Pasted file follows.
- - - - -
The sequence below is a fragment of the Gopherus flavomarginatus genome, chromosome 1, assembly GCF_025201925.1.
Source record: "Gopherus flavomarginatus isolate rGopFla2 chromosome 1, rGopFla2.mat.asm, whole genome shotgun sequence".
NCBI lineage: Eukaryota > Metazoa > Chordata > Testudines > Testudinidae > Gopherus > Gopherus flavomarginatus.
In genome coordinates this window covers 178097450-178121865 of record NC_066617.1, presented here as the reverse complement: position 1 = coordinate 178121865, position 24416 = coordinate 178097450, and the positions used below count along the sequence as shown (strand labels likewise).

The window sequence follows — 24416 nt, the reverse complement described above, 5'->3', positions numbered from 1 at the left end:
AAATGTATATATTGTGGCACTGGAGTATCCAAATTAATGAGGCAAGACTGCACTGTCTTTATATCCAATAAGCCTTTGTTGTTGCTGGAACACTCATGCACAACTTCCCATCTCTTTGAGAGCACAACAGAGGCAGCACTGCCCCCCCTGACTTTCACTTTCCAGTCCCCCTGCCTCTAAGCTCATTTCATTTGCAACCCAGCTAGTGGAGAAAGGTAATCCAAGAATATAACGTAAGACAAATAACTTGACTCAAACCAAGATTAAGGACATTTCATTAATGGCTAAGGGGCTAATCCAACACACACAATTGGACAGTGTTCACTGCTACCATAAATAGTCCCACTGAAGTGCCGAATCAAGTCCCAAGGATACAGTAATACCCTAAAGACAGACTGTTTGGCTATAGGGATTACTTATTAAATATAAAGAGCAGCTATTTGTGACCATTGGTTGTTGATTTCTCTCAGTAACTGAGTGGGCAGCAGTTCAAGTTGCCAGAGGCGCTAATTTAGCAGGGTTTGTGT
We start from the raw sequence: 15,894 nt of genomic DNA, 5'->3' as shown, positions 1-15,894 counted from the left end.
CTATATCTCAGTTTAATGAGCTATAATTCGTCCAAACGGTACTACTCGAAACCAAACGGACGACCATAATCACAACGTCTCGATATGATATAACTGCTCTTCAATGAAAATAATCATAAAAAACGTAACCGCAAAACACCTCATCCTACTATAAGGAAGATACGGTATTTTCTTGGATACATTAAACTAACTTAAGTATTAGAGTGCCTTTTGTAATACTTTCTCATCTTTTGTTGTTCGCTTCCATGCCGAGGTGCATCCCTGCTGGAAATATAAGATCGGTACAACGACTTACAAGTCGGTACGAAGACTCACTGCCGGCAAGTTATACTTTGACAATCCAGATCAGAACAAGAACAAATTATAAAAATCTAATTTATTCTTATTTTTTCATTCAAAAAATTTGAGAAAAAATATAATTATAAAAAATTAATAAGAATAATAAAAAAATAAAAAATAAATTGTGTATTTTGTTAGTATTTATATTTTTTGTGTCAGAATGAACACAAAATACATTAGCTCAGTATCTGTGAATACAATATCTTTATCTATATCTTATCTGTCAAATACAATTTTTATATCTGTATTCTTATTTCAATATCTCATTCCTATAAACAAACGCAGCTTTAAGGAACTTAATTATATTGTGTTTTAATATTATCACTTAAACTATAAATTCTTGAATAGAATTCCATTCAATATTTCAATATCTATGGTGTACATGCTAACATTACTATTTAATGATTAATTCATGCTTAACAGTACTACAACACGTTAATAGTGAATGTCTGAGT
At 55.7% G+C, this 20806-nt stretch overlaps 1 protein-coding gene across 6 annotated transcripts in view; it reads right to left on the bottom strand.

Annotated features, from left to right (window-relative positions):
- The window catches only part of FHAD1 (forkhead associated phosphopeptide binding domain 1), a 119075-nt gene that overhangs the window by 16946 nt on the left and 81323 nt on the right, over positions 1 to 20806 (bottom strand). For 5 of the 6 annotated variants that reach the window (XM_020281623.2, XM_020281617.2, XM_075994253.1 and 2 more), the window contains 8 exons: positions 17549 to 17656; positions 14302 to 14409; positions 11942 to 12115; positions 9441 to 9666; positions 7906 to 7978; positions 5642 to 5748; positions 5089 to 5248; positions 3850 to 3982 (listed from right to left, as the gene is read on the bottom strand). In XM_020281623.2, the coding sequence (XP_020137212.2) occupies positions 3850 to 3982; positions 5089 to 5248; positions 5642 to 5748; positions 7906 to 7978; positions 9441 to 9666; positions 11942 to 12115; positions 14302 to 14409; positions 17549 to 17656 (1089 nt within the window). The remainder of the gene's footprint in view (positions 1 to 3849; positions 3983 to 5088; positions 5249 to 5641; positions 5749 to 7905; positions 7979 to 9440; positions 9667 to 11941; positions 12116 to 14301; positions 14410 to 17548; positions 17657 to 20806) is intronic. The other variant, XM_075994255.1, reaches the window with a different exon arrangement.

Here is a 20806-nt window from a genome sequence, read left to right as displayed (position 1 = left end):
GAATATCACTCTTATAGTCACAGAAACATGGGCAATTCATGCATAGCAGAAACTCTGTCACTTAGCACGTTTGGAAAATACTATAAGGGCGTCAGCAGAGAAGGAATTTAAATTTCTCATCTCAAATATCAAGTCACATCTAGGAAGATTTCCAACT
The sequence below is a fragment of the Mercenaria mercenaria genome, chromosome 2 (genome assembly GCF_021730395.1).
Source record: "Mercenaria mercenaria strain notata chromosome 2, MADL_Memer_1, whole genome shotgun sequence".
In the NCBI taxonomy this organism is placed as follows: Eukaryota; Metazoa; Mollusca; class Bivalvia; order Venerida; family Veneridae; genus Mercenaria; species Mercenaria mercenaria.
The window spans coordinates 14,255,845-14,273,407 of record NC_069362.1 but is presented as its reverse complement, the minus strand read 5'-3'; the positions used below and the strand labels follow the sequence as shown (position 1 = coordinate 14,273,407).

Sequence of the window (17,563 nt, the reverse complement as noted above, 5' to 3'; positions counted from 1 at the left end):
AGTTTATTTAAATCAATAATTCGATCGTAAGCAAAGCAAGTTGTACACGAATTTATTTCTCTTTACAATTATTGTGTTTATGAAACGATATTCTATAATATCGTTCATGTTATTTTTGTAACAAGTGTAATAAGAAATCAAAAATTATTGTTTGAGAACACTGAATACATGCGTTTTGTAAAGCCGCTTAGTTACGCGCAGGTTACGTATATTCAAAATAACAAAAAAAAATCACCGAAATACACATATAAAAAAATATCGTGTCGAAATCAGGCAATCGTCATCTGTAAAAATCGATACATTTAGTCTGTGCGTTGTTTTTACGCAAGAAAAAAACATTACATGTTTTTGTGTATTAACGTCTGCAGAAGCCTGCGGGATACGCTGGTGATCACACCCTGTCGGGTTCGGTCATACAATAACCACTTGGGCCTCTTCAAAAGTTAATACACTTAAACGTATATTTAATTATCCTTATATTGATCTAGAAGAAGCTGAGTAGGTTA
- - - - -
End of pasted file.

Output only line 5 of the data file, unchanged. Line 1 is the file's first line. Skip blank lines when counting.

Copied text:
The window sequence follows — 24416 nt, the reverse complement described above, 5'->3', positions numbered from 1 at the left end: